According to figures from the ASEAN Automotive Federation (AAF), the region's auto output increased 28.2 percent in the first eight months of this year.
According to AFF, the region's overall automotive output increased by 28.2 percent, or 2,804,386 units, from January through August of previous year to 2,804,386 units in the current period.
Thailand, the center of ASEAN's automobile industry, recorded a 14.4% increase over the first eight months of 2017 to 1,225,776 units. From January through August of this year, Indonesia's vehicle factories produced 920,376 units, a 33.2 percent increase over the 690,749 cars produced during the same time previous year.
Vietnam's output increased by 43.6 percent to 160,856 units from just 112,024 units, while Malaysia's production increased by 70.3 percent to 439,372 units from 258,024 units. In Myanmar, production increased 192.7 percent from 1,055 units last year to 3,088 units this year. Malaysia saw a 62.9 percent increase in car sales from 274,600 to 447,209 units.
The AAF recorded total vehicle sales of 2,206,605 units between January and August, a 31.3 percent increase over 1,680,363 units during the same time last year.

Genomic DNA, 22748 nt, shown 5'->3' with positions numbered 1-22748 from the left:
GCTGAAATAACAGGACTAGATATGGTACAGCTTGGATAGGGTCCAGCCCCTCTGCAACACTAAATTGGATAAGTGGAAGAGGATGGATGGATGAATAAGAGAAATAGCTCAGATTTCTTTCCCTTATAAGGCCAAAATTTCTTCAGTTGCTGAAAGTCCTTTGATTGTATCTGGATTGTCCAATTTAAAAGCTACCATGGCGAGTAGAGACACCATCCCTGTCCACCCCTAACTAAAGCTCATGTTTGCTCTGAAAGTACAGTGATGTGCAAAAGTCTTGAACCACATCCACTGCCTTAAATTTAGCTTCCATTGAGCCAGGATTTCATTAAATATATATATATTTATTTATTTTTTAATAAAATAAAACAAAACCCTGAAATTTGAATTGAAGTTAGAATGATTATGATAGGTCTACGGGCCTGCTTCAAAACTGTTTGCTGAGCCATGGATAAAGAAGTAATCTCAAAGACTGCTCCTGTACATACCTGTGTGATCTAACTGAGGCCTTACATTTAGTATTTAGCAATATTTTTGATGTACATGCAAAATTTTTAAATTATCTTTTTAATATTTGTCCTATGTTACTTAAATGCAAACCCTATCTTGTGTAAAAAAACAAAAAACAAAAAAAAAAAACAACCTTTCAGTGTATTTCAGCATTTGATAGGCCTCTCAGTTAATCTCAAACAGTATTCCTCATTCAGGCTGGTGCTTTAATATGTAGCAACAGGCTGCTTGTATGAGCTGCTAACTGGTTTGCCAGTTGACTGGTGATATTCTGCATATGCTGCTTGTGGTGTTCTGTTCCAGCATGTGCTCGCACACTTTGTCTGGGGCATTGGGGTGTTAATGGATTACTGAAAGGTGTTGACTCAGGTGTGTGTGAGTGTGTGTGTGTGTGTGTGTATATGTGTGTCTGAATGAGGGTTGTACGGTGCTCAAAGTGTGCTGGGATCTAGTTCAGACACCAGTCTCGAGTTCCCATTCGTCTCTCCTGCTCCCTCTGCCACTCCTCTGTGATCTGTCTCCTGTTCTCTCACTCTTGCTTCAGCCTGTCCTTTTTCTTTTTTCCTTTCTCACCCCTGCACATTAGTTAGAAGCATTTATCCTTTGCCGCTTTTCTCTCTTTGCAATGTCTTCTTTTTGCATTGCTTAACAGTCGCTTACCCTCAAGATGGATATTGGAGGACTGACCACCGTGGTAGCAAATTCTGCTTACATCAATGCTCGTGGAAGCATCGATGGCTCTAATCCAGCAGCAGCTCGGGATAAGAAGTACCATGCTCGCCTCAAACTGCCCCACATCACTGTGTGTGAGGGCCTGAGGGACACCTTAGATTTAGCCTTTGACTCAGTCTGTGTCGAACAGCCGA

The largest auto market in the area, Indonesia, was able to sell 658,232 vehicles, up 21.1 percent from the 543,424 vehicles sold the year before. Thailand saw a 26.1 percent increase in sales from 467,809 to 5898,863 units.
One of the major pillars supporting the expansion of the manufacturing sector and the national economy is the automotive industry. The neighboring Australia free trade deal, which was finalized in the spring of 2019, presents new potential for Indonesia's automotive sector.
A key step toward the recovery of Indonesian automotive products that meet international quality standards was made two years later when the Indonesian automobile sector was able to enter the Australian market. With the free trade agreement, automakers who have already established themselves in Indonesia can benefit from Australian import tax exemptions.
The ambitious target that Indonesia recently set was to increase the market share of electric vehicles in Indonesia to 25% of all vehicle sales by 2030.
The Indonesian government's goal, however, has been challenged by recent global events including the Russia-Ukraine war and the rise in COVID-19 cases in China, which clogged supply chains and sharply increased the cost of raw materials, driving up the price of electric vehicle batteries.
The Philippines increased its sales from 170,112 units sold during the same period last year to 212,872 units, a 25.1 percent increase.
With 262,940 units sold, or 49.9% more than the 175,400 units sold in the same period last year, sales in Vietnam have already overtaken those in the Philippines.
Sales in Myanmar also fell by 2.8 percent to 6,579 units from 6,772 units in the same time last year, while Singapore sales fell by 31.6 percent to 28,910 from 42,246 units last year.
Source: ASEAN Automotive Federation, Statista.com, ResearchAndMarkets.com